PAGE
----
Obama’s confession that he “doesn’t have a strategy yet” regarding ISIS forces in Syria may be worthy of critique as an exercise in public-relations, but the substance of that statement should not strictly occasion reproach. Not all problems have solutions that are immediately obvious—and unthinkable though this may be to some, some problems may have no useful solution achievable by the United States and its military. When McCain proposes that the United States expand its intervention against ISIS to target its forces in Syria, he is arguing in favor of attacking an army that opposed a government McCain himself argued last year we should have bombed and overthrown. The expansion of ISIS into Iraq has likewise seen the military forces of the United States and Iran—another country McCain has advocated bombing in the past—fighting on the same side. This paradoxical moral and political terrain is not something we can blithely ignore and dismiss in a rush to knock out ISIS in Syria as villain du jour. McCain’s casual observation that “political transition” is required in Syria ignores how very unfavorable just about any realistically imaginable outcome of the Syrian conflicts looks today.
But it is that very tortured history that complicates any attempt to return there. U.S. regular forces were no longer in Iraq because the Iraqi government was unwilling to accept the legal immunity (Status of Forces agreement) the U.S. required to maintain its troops there. Many of the Sunni minority of Northern Iraq supported ISIS’s advance because the Iraqi central government is both corrupt and relentlessly sectarianin favor of the Shia majority, despite the U.S.’s efforts during its years of influence to promote centrist, non-sectarian candidates and policies. The U.S. did not draw the borders that put together the diverse and fractious ethno-religious groups that inhabit Iraq today, but it is responsible for smashing apart the fragile secular political order that Saddam had brutally instituted there, replacing his despotism with a state of perpetual inter-communal war far more sanguinary than the old regime.
McCain also calls for reforming Iraq’s political leadership, but the U.S. has argued consistently for non-sectarian political reform and has not spared any opportunities to lay blame upon former Iraqi Prime Minister Maliki for his political failings—which in combination with domestic political pressure, led to his relinquishment of power on August 14th.
Ultimately, though, McCain’s emphasis lies, as always, on an increased military effort; but U.S. air power has already made over 100 strikes against ISIS forces, in addition to providing extensive supports in logistics, intelligence gathering, and electronic warfare (including missions directed against ISIS forces in Syrian territory). What McCain really wants is a larger-scale air campaign such as those during the wars against Iraq in 1991 and 2003 and the invasion of Afghanistan in 2001. Air power is indeed the United States strongest military asset, and one which is relatively safe from enemy retaliation when compared to boots on the ground. But air power is also a very blunt instrument, effective at destroying large, obvious targets such as tanks and military installations (such as Iraq’s conventional army in the Gulf War of 1991), but very difficult to use against lightly-armed insurgents that can blend in with the civilian population.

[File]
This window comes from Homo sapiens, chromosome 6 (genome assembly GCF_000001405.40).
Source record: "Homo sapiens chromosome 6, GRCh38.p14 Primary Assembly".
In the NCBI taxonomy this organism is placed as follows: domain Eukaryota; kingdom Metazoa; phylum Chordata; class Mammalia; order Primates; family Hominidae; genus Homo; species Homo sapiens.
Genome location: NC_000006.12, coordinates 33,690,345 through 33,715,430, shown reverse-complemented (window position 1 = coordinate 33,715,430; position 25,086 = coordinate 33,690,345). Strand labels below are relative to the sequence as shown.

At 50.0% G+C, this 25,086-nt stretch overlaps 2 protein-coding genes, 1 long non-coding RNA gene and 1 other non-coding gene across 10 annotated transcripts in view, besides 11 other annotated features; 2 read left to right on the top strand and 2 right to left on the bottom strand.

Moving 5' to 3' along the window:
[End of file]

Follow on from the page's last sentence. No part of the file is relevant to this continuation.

The morally defensible and tactically effective way to use airpower is against targets of opportunity identified by intelligence assets or forward observers on the ground (unless you don’t mind wasting innocent civilian lives while achieving little military effect, a trade off which has a track record of moral and strategic failure). And that is exactly what the U.S. military is already engaged in doing: U.S. air strikes have been directed to destroy artillery shelling ethnic refugee camps, defend Kurdish towns from their attackers, knock out captured Iraqi tanks, and provide air cover for Iraqi forces (such as for the recent recapture of the Mosul dam). Undoubtedly, small teams of U.S. troops were deployed on the ground to coordinate several of these strikes, just as McCain has called for.
So, it turns out the United States is already quietly doing quite a bit to oppose ISIS, McCain’s claims to the contrary, and while these actions may lack the grandiose strategic alliances, grandstanding publicity, and massive aerial bombing campaigns of the Bush years, that may be just as well. Already, Iraqi and Kurdish forces, backed up US and Iranian logistics and firepower, have achieved some modest victories in August, relieving the besieged town of Amerli and recapturing the Mosul dam–victories achieved at a fraction of the cost of the US resources that a wide scale intervention would entail.
The United States’ own strategic and moral imperatives are far from clear as regards the complicated relationship between Syria, Iraq, Iran, ISIS, and moderate Syrian rebel groups, and ultimately the United States’ interests are far better served (and realistically, can only be achieved) by local actors of the region, both military and political, rather than through some new crusade that bears America’s signature upon it. By applying both force and diplomacy in a restrained and judicious manner, the United States is not only reducing its own responsibility for the bloody and byzantine sectarian rivalries of the Middle East, (U.S. involvement in Middle Eastern affairs having long been the chief motivator of anti-Western terrorism) but may well be doing a better job of supporting its allies in the region.